· Species Plantarum. (1802)
· Ann. Soc. Sci. Bruxelles (1924)
If you are looking for specific details regarding Sena, for example pregnancy safety, diet and recipes, chemical composition, extract dosage, side effects, health benefits, have a look at these references.
This sections includes definitions from the five kingdoms of living things: Animals, Plants, Fungi, Protists and Monera. It will include both the official binomial nomenclature (scientific names usually in Latin) as well as regional spellings and variants.
Languages of India and abroad
Pali-English dictionarySource: BuddhaSasana: Concise Pali-English Dictionary
sena : (m.) a hawk. || senā (f.) an army.Source: Sutta: The Pali Text Society's Pali-English Dictionary
Senā, (Vedic senā2 perhaps fr. si to bind) an army Vin. I, 241; IV, 104 sq. (where described as consisting of hatthī, assā, rathā, pattī), 160; S. I, 112; A. III, 397; V, 82; J. II, 94; Miln. 4; Nd1 95 (Māra°), 174 (id.).
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1) Sena, 2 (Sk. śyena) a hawk J. I, 273; II, 51, 60; DhA. II, 267. (Page 723)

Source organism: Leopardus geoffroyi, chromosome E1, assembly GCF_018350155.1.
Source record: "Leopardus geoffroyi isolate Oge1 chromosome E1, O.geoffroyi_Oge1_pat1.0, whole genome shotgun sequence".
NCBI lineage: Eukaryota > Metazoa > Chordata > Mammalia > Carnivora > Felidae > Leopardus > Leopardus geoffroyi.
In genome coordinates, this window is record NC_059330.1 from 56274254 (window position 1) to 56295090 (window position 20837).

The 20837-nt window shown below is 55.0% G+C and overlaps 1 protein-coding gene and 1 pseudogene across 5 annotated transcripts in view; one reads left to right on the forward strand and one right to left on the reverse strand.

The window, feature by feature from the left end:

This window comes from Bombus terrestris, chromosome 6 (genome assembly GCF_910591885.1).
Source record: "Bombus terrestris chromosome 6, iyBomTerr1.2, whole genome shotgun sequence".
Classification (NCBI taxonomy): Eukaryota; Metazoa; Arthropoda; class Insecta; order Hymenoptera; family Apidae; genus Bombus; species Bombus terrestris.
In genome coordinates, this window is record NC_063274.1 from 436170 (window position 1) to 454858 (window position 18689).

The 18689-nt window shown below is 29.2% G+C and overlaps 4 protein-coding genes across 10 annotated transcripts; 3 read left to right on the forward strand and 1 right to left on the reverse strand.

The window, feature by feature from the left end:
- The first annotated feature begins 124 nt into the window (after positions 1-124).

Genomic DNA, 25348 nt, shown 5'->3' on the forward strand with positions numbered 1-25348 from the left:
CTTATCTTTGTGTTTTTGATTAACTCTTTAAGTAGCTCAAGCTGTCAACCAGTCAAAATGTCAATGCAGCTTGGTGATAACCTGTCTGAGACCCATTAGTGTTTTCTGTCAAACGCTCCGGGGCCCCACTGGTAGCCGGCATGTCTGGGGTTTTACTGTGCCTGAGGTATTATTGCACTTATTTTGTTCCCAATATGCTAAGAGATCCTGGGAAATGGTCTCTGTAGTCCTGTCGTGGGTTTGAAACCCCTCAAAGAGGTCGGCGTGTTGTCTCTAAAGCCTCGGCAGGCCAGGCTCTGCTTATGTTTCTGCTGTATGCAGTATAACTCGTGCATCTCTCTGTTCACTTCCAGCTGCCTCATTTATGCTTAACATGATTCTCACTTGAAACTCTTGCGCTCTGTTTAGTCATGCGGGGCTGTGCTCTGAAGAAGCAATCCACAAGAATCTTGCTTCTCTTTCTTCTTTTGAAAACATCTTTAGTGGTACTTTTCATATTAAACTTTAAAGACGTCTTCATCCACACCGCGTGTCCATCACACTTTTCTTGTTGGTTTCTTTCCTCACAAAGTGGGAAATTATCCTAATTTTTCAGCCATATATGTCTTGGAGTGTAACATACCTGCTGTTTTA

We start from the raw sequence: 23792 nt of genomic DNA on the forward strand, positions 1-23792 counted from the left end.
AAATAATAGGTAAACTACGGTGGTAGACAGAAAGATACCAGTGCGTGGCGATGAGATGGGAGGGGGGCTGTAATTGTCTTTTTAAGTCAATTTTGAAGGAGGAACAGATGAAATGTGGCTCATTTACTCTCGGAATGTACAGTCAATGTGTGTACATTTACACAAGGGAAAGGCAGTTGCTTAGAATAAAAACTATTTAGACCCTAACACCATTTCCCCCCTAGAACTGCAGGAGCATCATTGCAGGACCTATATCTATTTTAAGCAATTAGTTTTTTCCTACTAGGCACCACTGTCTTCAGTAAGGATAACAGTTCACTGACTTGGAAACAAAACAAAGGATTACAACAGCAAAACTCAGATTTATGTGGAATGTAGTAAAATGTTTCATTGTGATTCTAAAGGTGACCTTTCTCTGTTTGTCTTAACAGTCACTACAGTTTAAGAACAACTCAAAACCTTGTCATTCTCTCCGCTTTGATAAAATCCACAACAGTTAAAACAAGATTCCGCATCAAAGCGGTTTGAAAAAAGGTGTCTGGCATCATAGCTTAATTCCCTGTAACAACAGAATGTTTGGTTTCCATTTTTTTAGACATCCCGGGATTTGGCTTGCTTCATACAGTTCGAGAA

2) Sena, 1 (=sayana) lying, sleeping; couch, bed J. V, 96 (=sayana). (Page 723)
Pali is the language of the Tipiṭaka, which is the sacred canon of Theravāda Buddhism and contains much of the Buddha’s speech. Closeley related to Sanskrit, both languages are used interchangeably between religions.
Marathi-English dictionarySource: DDSA: The Molesworth Marathi and English Dictionary
śēṇa (शेण).—n Dung of a bull, bullock, cow, or buffalo. Pr. śēṇa paḍalēṃ asatāṃ mātī ghēūna uṭhatēṃ. 2 Applied, with reference to the quality of softness and squashiness, to rotting fruits, flowers, leaves &c. 3 f A piece of cowdung, whether a cake formed through mashing, kneading, and drying, or a lump as lying on the ground. śēṇa as n denotes the material, śēṇa as f signifies a bit of it. śēṇa khāṇēṃ (To eat cowdung.) A phrase constantly in the mouth of the people concerning a person whom it is designed to revile as idling and dawdling, or as doing some foolish or fruitless action, or as making some nonsensical or irrelevant observations. See kēḷēṃ khāṇēṃ.